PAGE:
East Haddam Connecticut Homes for Sale and Real Estate
Mysterious noises, the home of “the greatest detective ever” as well as America’s most famous spy and an idyllic location for renowned musical theater - that’s East Haddam. Spread out over nearly 57 square miles along the eastern bank of the Connecticut River, East Haddam is home to slightly more than 9,000 residents and a fascinating history.
Friendly and family-oriented
Varied and mostly suburban, with wooded areas.
Casual, commuting, country.
The Goodspeed Opera House, state parks, the Connecticut River, Gillette’s Castle
Families, arts lovers, nature lovers, commuters.
Around the Area
A fun and historic community with many activities here and nearby. East Haddam has a strong connection with the American theater: the Goodspeed Opera House, which, since 1959, has been home to the Goodspeed Musicals. It was there that both “Annie” and “Man of LaMancha” were birthed, and it remains an important venue for classic American musical theater. The building itself, situated on a bluff overlooking the river, has become a symbol of East Haddam. The Sunrise Resort was for years home to a successful jazz festival. It is now a state park. In the early 1900s, a man arrived on the scene bearing a reputation as the great detective. It was the actor William Gillette, a playwright and actor who, later in his career, was hugely successful portraying Arthur Conan Doyle’s master detective, Sherlock Holmes.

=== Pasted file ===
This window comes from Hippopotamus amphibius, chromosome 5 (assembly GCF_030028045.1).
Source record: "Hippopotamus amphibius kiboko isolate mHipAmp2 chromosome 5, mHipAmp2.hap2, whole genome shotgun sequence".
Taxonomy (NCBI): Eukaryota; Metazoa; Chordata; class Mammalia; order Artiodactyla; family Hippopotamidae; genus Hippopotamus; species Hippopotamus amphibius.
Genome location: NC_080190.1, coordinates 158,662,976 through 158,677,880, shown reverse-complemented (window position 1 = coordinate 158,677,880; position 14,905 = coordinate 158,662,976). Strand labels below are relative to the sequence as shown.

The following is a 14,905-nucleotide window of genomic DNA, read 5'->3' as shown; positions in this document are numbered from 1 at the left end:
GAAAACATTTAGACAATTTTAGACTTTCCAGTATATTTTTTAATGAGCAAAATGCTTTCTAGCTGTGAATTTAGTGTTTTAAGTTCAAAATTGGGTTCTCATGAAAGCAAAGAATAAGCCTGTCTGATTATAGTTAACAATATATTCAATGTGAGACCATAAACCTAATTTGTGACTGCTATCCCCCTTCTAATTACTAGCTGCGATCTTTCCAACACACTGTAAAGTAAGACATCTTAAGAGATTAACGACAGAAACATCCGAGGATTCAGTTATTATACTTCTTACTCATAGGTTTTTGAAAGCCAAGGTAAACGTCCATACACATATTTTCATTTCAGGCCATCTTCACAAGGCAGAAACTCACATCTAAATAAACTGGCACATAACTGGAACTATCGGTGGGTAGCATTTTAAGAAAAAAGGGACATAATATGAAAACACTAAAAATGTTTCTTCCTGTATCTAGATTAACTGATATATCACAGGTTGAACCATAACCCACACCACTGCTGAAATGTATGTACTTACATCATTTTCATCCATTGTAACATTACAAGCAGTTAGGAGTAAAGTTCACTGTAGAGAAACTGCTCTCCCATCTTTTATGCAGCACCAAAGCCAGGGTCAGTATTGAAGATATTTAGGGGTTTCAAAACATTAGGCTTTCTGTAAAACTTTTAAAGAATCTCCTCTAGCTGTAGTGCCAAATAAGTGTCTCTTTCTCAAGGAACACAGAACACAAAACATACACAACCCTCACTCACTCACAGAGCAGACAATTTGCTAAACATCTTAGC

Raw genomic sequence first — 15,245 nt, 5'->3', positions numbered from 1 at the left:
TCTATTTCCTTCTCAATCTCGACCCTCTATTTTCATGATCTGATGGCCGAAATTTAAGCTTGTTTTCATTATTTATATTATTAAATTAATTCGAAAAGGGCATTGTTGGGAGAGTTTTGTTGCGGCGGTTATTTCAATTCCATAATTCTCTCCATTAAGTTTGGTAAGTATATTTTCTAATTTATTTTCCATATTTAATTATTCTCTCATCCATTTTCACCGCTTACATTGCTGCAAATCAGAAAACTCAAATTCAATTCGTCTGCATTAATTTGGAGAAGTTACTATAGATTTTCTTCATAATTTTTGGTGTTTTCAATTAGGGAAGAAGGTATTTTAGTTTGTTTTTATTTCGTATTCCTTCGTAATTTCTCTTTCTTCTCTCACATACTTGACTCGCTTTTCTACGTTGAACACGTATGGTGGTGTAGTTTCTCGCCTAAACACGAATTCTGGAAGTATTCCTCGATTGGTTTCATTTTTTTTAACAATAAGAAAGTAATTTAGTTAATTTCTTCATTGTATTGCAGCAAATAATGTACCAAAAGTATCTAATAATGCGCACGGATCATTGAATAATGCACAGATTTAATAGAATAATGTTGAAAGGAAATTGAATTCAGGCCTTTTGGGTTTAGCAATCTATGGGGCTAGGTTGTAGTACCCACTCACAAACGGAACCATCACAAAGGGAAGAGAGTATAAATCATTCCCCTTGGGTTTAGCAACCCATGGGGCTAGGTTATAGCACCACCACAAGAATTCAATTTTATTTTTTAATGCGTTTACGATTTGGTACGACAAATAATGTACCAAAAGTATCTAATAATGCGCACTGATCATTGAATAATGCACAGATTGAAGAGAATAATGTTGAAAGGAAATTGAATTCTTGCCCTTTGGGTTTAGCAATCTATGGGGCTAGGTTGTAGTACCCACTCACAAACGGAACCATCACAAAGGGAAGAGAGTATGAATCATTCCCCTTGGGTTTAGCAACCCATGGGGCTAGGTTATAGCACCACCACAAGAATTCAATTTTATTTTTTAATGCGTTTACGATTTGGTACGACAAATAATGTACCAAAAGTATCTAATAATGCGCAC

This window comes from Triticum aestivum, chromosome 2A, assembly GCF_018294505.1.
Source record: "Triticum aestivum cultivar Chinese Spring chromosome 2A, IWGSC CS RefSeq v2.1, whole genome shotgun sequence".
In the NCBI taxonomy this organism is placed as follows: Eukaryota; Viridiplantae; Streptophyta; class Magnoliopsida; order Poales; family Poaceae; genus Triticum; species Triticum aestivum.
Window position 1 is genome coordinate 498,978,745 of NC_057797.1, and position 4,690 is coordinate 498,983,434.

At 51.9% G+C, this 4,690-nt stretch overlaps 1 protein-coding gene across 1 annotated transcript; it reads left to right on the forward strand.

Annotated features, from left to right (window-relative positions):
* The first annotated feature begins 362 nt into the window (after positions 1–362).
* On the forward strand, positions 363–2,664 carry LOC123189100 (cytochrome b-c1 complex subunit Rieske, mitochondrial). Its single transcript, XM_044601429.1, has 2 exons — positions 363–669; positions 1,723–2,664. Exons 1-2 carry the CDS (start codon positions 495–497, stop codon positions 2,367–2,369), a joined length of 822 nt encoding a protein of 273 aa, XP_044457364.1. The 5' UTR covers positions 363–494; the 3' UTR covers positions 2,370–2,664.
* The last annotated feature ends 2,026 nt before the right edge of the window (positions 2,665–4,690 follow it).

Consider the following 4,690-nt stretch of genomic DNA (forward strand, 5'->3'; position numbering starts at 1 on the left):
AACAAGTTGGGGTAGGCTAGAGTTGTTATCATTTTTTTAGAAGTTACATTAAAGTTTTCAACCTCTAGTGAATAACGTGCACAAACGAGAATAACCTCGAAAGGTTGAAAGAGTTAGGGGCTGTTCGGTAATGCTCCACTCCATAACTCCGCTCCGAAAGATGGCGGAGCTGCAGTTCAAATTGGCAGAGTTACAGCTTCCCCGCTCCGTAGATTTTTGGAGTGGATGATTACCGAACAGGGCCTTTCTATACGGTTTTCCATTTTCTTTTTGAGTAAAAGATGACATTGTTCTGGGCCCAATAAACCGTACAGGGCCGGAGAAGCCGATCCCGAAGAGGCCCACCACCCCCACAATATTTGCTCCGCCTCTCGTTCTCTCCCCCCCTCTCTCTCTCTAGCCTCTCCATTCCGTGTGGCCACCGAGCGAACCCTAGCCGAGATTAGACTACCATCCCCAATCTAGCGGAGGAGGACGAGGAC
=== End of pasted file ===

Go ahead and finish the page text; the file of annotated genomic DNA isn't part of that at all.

Gillette created many of the mannerisms and props that have become associated with Holmes.
In 1914, Gillette began building a home of his own design. Opened in 1919 as his home, Gillette’s Castle was bought by the state in 1943 and has been maintained ever since as a state park
Other attractions include the Devil's Hopyard State Park and Machimoodus State Park as well as Lake Hayward.
Three tribes - Wangunks, Mohegans and Nehantics - called the area home prior to the arrival of English settlers in the mid-17th century. It was known then as Machimoodus - “the place of noises” - for the loud underground growlings associated with a series of earthquakes that continued to rattle the region up until 1899. In 1662, English settlers purchased the land on both sides of the Connecticut River which ultimately became East Haddam and Haddam.
The area that became East Haddam gave birth to agricultural and timber farming as well as shipbuilding.
There was even ferry service, which began in 1695 and lasted until 1913, when the swing bridge was built.
When the American Revolution began, hundreds of East Haddam men left home and hearth to fight for the rebel/American side. The most famous man from East Haddam who died in the war was a schoolteacher turned soldier who volunteered for a hazardous mission - as a spy for George Washington. Just how dangerous the mission was was borne out when the spy, Nathan Hale, was captured by British and subsequently hanged. He was just 21. Although born in Coventry (and later buried there), Hale remains a presence in East Haddam. Both the middle school and the high school bear his name. The children of East Haddam are, by and large, educated in the town’s three-school school system.